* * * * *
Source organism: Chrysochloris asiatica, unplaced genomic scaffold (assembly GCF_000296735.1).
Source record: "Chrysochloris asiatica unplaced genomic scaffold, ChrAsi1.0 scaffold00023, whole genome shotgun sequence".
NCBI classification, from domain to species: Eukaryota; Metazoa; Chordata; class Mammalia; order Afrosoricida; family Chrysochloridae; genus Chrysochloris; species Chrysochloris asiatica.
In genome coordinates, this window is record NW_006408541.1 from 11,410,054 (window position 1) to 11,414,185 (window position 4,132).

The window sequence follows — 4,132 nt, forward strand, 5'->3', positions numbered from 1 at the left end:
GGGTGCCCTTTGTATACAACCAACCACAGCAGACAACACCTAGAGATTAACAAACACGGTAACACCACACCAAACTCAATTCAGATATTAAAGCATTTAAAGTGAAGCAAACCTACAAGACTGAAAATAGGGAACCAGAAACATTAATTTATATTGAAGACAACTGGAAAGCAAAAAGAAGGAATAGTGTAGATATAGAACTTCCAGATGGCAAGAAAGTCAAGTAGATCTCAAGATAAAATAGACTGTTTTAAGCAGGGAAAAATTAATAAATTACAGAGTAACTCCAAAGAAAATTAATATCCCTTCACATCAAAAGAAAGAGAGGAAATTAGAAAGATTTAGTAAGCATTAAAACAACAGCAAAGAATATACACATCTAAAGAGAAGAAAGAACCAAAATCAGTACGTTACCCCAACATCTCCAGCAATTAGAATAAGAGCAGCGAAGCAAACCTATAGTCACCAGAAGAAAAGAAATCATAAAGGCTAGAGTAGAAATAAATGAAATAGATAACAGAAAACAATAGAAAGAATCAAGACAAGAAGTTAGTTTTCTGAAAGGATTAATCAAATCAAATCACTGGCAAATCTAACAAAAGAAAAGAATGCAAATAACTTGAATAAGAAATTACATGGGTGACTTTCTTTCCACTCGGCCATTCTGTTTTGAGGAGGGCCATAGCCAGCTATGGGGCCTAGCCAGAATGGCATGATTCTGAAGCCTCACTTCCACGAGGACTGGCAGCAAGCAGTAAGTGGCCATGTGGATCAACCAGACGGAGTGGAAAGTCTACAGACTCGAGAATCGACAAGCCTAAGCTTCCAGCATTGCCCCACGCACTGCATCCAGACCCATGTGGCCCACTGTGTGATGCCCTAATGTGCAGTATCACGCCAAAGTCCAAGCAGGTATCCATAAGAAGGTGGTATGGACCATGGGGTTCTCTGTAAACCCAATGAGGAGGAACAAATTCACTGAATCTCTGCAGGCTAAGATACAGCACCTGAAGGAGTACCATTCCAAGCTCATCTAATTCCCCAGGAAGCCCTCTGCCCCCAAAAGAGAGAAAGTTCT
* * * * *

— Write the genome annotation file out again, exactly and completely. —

Source organism: Chrysochloris asiatica, unplaced genomic scaffold (assembly GCF_000296735.1).
Source record: "Chrysochloris asiatica unplaced genomic scaffold, ChrAsi1.0 scaffold00023, whole genome shotgun sequence".
NCBI classification, from domain to species: Eukaryota; Metazoa; Chordata; class Mammalia; order Afrosoricida; family Chrysochloridae; genus Chrysochloris; species Chrysochloris asiatica.
In genome coordinates, this window is record NW_006408541.1 from 11,410,054 (window position 1) to 11,414,185 (window position 4,132).

The window sequence follows — 4,132 nt, forward strand, 5'->3', positions numbered from 1 at the left end:
GGGTGCCCTTTGTATACAACCAACCACAGCAGACAACACCTAGAGATTAACAAACACGGTAACACCACACCAAACTCAATTCAGATATTAAAGCATTTAAAGTGAAGCAAACCTACAAGACTGAAAATAGGGAACCAGAAACATTAATTTATATTGAAGACAACTGGAAAGCAAAAAGAAGGAATAGTGTAGATATAGAACTTCCAGATGGCAAGAAAGTCAAGTAGATCTCAAGATAAAATAGACTGTTTTAAGCAGGGAAAAATTAATAAATTACAGAGTAACTCCAAAGAAAATTAATATCCCTTCACATCAAAAGAAAGAGAGGAAATTAGAAAGATTTAGTAAGCATTAAAACAACAGCAAAGAATATACACATCTAAAGAGAAGAAAGAACCAAAATCAGTACGTTACCCCAACATCTCCAGCAATTAGAATAAGAGCAGCGAAGCAAACCTATAGTCACCAGAAGAAAAGAAATCATAAAGGCTAGAGTAGAAATAAATGAAATAGATAACAGAAAACAATAGAAAGAATCAAGACAAGAAGTTAGTTTTCTGAAAGGATTAATCAAATCAAATCACTGGCAAATCTAACAAAAGAAAAGAATGCAAATAACTTGAATAAGAAATTACATGGGTGACTTTCTTTCCACTCGGCCATTCTGTTTTGAGGAGGGCCATAGCCAGCTATGGGGCCTAGCCAGAATGGCATGATTCTGAAGCCTCACTTCCACGAGGACTGGCAGCAAGCAGTAAGTGGCCATGTGGATCAACCAGACGGAGTGGAAAGTCTACAGACTCGAGAATCGACAAGCCTAAGCTTCCAGCATTGCCCCACGCACTGCATCCAGACCCATGTGGCCCACTGTGTGATGCCCTAATGTGCAGTATCACGCCAAAGTCCAAGCAGGTATCCATAAGAAGGTGGTATGGACCATGGGGTTCTCTGTAAACCCAATGAGGAGGAACAAATTCACTGAATCTCTGCAGGCTAAGATACAGCACCTGAAGGAGTACCATTCCAAGCTCATCTAATTCCCCAGGAAGCCCTCTGCCCCCAAAAGAGAGAAAGTTCT